Three men from different walks of life have come together to merge their distinct sounds to form what has become the 050 Boyz. Hailing from Newark, Nj – Riq Da Kid, Tru Trilla and Prince AK are fighting to preserve Jersey’s historic Hip-Hop sound while simultaneously leaving their own mark on the community. Growing up in the “Golden Era” of Hip-Hop, they have witnessed the roller coaster ride that the Hip-Hop industry has taken over the years, but still have hope for its present and future state.
They are here to leave an example and legacy of what it means to be original, real and true hustlers.
Interview by Michelle Locke (@mishtheishh)
GFM: How do you feel that the city of Newark has influenced your music and grind?
Tru: I feel like it has influenced me a whole lot; we reflect the part of Newark that’s real, the foundation of Newark, and even its role in the civil rights movement. So many life-changing people have come out of Newark that have really inspired me. Nowadays, most people just talk about all of the bad things in music and neglect all of the experiences, history, hustle, and grind. Hip-Hop used to be where everyone expressed their life stories and growing up in Newark taught me how to always express mine.
Riq: I’m originally from East Orange and grew up not too far from Naughty by Nature who always inspired me. They made me wanna be successful, seeing them get through the violence and struggle and still figure out a way to become successful really motivated me. There was also a real community feel where I grew up. I got a lot of good advice from the elders on my block, they really helped mold me.
Tru: Lakim Shabazz brought all of those people into the area, and it was great! Everyone always used to come through to the studios in Newark and just make music together. It was beautiful to watch, all the energy sharing that was going on.
Riq: We had a sound of our own, Raekwon said a lot of things Wu Tang picked up early on was from seeing how Jersey used to do it and that’s just a great complement to receive because of how legendary the Wu Tang Clan is.
What kind of music did you listen to growing up?
Tru: I remember we all used to listen to the one big speaker on the block, all listening to one sound instead of everyone listening to different things in all these iPhone’s now. We were all having the same experience, it was beautiful.
Riq: That boombap Hip-Hop! Everybody talked about what was really going on, live neighborhood events used to be rapped about. Jersey has also always been known for club, I grew up listening to a lot of it.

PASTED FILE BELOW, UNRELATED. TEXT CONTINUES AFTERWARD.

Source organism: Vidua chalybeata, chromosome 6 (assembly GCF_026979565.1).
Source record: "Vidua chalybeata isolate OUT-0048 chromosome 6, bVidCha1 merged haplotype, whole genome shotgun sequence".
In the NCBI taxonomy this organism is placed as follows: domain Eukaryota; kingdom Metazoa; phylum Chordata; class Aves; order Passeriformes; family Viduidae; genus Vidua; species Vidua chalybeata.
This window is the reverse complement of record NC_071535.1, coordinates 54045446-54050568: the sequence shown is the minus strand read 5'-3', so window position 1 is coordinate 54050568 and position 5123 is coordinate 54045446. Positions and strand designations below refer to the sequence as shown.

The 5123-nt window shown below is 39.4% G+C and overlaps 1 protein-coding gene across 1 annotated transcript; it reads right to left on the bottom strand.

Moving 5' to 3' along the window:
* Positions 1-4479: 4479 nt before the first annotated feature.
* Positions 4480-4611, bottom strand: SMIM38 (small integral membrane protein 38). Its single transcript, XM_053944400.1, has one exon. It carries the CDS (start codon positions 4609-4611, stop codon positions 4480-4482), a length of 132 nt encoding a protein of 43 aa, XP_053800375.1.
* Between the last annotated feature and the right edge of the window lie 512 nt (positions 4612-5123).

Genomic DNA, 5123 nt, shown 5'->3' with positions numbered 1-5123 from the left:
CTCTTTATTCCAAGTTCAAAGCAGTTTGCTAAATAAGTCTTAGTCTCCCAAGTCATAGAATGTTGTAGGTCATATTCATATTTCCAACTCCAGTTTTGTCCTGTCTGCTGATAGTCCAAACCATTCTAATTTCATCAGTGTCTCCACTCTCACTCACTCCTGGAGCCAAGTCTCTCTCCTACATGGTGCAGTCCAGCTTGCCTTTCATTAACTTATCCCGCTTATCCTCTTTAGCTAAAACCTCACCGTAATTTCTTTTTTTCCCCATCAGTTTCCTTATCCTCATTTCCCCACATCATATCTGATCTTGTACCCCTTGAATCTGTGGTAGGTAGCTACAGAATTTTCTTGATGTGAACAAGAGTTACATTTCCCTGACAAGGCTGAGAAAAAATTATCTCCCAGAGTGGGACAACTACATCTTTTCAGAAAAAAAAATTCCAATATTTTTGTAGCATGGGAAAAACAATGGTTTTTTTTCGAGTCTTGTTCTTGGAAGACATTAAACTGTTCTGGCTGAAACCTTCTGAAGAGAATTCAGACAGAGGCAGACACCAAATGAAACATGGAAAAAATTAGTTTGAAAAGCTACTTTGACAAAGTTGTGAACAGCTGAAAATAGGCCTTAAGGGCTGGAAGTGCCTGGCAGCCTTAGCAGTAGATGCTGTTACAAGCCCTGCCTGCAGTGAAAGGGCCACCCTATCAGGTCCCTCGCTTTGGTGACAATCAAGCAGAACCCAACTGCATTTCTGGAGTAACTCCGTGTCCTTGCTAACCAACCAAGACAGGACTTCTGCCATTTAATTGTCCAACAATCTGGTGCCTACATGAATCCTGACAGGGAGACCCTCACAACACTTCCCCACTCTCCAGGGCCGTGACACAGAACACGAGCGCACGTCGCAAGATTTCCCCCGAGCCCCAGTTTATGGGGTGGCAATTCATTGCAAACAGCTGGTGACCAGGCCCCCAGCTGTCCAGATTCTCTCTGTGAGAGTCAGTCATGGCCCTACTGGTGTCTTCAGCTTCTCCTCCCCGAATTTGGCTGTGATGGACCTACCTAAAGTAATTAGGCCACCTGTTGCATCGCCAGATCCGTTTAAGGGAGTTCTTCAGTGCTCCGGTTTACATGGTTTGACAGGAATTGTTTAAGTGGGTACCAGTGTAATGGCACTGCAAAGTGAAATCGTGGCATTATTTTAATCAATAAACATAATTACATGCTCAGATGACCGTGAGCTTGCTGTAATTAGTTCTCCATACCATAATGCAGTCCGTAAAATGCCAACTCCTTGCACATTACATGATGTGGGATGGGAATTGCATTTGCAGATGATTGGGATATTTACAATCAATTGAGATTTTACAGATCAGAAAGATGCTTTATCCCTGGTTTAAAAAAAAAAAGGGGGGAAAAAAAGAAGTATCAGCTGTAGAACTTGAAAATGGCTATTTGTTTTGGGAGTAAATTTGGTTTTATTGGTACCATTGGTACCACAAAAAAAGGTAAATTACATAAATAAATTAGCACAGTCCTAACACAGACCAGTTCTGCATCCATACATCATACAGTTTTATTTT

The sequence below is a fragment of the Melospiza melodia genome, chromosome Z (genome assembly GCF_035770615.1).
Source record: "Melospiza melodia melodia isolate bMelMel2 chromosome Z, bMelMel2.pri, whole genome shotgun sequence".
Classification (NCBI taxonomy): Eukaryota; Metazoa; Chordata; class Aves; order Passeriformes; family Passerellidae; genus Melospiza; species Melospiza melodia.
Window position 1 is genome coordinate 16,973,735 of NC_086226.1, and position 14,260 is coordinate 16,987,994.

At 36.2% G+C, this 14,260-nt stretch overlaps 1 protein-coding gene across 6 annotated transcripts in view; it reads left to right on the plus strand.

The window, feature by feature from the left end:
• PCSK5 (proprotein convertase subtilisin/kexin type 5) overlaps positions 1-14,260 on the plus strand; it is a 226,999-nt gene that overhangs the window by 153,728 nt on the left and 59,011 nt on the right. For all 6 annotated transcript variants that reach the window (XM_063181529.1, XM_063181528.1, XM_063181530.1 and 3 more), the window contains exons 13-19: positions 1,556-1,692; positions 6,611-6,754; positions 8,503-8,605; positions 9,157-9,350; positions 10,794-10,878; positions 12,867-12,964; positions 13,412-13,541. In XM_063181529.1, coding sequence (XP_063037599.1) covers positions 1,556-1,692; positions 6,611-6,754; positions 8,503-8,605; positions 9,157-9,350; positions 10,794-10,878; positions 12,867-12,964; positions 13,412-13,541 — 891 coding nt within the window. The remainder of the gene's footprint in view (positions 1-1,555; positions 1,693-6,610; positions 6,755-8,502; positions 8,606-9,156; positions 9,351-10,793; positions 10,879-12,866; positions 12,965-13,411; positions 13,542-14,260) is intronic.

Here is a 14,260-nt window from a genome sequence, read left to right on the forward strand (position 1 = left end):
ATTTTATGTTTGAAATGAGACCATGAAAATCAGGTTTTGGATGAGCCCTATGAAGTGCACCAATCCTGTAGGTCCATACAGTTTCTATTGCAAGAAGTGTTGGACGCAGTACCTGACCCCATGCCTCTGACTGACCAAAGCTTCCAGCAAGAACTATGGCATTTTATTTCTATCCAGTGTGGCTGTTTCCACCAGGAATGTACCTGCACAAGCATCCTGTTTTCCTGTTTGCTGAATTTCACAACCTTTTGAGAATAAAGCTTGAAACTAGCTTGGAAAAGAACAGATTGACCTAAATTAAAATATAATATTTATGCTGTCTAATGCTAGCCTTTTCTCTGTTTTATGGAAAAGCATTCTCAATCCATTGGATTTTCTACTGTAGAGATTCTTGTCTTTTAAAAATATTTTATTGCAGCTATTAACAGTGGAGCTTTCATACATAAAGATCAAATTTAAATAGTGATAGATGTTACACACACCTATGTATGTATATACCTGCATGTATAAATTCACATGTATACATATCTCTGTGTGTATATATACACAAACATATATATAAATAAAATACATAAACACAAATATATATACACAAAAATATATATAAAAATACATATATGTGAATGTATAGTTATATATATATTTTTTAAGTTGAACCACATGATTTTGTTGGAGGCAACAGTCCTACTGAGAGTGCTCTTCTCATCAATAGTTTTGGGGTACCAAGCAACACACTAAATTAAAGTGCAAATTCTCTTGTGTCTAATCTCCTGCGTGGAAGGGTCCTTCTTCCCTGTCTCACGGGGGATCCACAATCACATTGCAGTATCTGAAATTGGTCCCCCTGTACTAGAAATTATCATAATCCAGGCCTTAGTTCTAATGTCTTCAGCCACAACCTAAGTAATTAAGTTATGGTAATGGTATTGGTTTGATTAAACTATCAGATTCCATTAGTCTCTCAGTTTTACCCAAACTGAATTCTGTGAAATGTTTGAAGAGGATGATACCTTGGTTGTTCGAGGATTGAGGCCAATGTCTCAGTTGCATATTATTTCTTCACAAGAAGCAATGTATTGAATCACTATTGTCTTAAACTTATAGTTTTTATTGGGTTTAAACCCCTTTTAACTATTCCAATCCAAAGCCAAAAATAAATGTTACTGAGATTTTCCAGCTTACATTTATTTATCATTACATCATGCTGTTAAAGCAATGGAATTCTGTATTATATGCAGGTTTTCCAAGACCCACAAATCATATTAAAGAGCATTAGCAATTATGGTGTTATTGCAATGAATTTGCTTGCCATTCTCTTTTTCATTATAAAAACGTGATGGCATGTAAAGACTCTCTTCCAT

What makes the 050 Boyz different from other groups?
Tru: We can do true life stuff and mainstream stuff as well, but we always stick to our roots. We’re trying to leave a mark. We’re just trying to be remembered.
Riq: We are each original even though we’re group. We don’t all sound the same. We have meshed our sounds into one sound. There aren’t a lot of groups out there like there used to be, that’s kind of missing in the Hip-Hop world.
How did each of you get started in music?
Tru: I grew up listening to jazz and gospel a lot; I just latched on to it and added it to the Hip-Hop that was all around me. I remember my uncle teaching me how to play songs on a whistle and he was big into boxing so he’d just hit me with a body shot when I’d mess up a song *laughs*.
Riq: I remember my mom cleaning and playing Patty Labelle and The Whispers and I believe us as Black people already have music in us anyways. Music just does something to your soul. When I was 9, I began watching ‘Rap City’ and ‘Yo! MTV Raps’ and said, “I can do that!” Shortly after that, at age 11 I wrote my first raps.
How did yall meet and come together to form the 050 Boyz?
Riq: Prince Ak was really the medium that brought us all together since he grew up with Tru Trilla. When the Garden State Greats album dropped in ’04 me, Prince Ak and Tru were just able to build a great relationship.
How would you describe the journey leading up to and the feeling after the release of your debut album, “Everything 050”?
Tru: We have embraced all of the hard work that it took to get here and feel great about how far we have come. This process made us a lot more business savvy, we didn’t have any handouts so we had to just grind for the music, business and promotion of the album.